Nov 11, 2010 Uncategorized
Posted by irfon
I’ll be honest right out of the gate on this one: I have a lot of hobbies, and I tend toward the scattered rather than the focused. I do work hard on music, but probably not as much or as many hours as many people working in their spare time. And that’s nowhere near what the people who are both focused and doing music full-time can spend.
So sometimes when I read about techniques people use that have a very high work to impact ratio on the sound, I find them very intellectually interesting, but I don’t think of them as things that I’m likely to myself do anytime soon. And yet, I could probably find ways to employ them, with a little effort at being efficient about them.
One of the techniques I’ve read about from a lot of sources is the gentle art of directly editing the attack portion of all the drum hits in your songs.
Many producers, I’ve read, will assign each individual drum to a separate track (I do this on some of my more recent tracks, but haven’t in the past) and will then bounce each track out to audio and sit down and edit the wave manually, hit by hit for the whole song. The key things being done are creating very steep, sharp, clean attacks and moving them precisely to the beat. This kind of detailed hand editing is something I’ve done in sound design, but never as a polish activity at the track level, because it’s always seemed very time-consuming.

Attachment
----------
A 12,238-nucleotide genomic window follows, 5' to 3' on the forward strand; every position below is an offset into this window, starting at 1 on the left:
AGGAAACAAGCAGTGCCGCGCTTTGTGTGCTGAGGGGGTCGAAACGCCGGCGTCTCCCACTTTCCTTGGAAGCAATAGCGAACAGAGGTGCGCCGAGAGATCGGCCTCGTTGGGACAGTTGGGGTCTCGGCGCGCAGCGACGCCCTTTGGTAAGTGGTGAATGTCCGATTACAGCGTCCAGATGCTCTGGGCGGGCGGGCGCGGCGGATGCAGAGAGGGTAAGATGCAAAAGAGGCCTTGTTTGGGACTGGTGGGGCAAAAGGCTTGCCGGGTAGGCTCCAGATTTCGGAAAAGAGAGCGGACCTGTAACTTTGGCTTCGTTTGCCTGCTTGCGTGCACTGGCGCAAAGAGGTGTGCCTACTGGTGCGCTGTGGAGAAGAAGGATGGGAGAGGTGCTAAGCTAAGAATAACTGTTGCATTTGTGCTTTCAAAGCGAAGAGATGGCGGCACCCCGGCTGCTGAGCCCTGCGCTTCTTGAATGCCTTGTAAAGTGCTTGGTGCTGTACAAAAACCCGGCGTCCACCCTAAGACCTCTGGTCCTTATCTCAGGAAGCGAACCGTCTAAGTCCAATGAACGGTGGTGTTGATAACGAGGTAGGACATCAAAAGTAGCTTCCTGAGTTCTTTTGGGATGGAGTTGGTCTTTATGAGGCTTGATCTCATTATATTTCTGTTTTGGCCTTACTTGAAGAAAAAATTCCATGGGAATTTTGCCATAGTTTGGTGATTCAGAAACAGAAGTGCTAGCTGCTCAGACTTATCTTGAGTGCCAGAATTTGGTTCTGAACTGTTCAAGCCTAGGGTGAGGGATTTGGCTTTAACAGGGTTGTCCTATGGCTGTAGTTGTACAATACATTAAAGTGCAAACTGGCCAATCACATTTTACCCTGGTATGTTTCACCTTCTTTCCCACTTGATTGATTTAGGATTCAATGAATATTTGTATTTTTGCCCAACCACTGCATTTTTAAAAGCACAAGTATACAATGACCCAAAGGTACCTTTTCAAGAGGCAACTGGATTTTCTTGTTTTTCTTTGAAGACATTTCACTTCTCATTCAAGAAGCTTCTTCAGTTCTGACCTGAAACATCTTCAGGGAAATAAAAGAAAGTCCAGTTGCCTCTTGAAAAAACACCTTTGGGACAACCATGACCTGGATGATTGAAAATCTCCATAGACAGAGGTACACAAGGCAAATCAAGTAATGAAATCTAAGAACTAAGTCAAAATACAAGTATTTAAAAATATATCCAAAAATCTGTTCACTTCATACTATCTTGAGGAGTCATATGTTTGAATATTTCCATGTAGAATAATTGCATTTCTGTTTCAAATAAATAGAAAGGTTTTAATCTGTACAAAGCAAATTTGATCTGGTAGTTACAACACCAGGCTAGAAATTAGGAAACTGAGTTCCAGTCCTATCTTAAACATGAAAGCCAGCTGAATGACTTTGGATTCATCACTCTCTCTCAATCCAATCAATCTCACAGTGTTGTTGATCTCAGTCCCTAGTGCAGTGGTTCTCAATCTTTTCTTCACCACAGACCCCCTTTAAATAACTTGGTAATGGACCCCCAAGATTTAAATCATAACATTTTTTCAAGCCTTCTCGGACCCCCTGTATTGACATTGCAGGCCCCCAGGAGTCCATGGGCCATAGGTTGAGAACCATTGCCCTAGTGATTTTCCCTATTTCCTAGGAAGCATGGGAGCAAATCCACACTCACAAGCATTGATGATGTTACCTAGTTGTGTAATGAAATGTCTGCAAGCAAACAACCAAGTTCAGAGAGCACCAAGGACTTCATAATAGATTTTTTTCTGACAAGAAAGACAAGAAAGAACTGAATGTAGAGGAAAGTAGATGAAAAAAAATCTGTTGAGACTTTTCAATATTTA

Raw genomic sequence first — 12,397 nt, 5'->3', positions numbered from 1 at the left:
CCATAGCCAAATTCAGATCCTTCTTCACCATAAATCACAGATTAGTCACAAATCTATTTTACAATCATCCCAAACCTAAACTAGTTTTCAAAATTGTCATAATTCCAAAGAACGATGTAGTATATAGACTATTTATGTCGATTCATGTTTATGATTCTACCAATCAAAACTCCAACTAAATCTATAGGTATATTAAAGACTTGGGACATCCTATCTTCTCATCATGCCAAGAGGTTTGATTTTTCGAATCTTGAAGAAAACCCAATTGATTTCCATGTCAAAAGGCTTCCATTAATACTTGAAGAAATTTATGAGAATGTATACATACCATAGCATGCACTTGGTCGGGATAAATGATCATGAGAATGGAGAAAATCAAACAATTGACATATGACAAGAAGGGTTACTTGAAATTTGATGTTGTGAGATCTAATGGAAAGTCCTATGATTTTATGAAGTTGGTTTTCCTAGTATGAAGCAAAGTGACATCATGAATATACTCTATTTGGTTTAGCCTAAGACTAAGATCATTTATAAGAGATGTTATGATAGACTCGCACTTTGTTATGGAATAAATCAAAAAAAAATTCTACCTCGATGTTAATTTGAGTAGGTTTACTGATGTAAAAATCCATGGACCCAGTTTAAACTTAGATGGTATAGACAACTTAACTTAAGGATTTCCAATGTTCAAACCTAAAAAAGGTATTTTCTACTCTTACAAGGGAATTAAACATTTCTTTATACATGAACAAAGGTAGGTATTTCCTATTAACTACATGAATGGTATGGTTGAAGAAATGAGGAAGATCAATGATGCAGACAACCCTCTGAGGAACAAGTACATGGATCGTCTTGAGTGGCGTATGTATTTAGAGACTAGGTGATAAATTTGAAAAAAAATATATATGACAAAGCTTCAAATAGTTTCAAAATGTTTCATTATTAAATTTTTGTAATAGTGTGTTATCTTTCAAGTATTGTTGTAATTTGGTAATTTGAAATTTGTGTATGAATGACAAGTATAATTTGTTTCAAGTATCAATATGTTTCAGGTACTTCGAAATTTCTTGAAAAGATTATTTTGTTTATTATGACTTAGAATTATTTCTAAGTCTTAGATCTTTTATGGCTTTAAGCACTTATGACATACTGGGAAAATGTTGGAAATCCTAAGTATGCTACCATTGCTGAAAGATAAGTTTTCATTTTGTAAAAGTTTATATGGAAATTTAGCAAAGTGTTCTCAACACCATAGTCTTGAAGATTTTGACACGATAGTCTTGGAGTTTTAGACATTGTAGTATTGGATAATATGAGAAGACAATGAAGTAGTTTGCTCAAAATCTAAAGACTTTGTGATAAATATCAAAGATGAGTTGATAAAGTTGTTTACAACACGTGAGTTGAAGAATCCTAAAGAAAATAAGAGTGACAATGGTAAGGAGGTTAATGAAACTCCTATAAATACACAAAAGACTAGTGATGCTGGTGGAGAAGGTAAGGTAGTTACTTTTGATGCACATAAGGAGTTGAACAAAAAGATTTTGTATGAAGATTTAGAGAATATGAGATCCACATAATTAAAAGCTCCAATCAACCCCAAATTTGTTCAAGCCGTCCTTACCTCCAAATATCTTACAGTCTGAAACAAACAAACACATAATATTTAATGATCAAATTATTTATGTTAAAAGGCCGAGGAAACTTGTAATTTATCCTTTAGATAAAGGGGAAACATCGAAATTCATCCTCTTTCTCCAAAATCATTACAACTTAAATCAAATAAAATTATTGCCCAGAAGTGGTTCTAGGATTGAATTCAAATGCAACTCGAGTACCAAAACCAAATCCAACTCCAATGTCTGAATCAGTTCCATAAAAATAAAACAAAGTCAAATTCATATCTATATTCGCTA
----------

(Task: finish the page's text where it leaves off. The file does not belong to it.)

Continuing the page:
But then… I have no real idea if that’s what’s going on (it’s likely not) with Trifonic’s track, “Broken,” but when I listen to it, they’re doing something that’s wonderful with the percussion. The song starts out soft and languid, and the music mostly retains that, but there is a point (around 1:15 or so) where the percussion snaps into this hyper-realistic sharpness that creates an incredible textural gradient with the rest of the music, and it makes me think that perhaps I should be spending the time to master that, at least sparingly. And that’s when I start to fantasize about where I could take tracks if I had eight or ten or sixteen hours a day to lose myself in them, every day.
But then I remember that when I have, say, four hours, like tonight, I spend half of that installing Xcode and reading the introduction of my “Learning Cocoa” book, and I remember who we’re talking about.
The real question I find myself wondering about more and more, after many failed attempts at cultivating true focus, is whether I can make things that stand on their own despite the way my mind flits and jumps, or if there’s a way perhaps even to harness that for great justice.
In the meantime, though, here’s the song, complete with some totally random fan “video” that you should probably not worry about too much (I’m mostly just using YouTube as a handy method of referencing the song):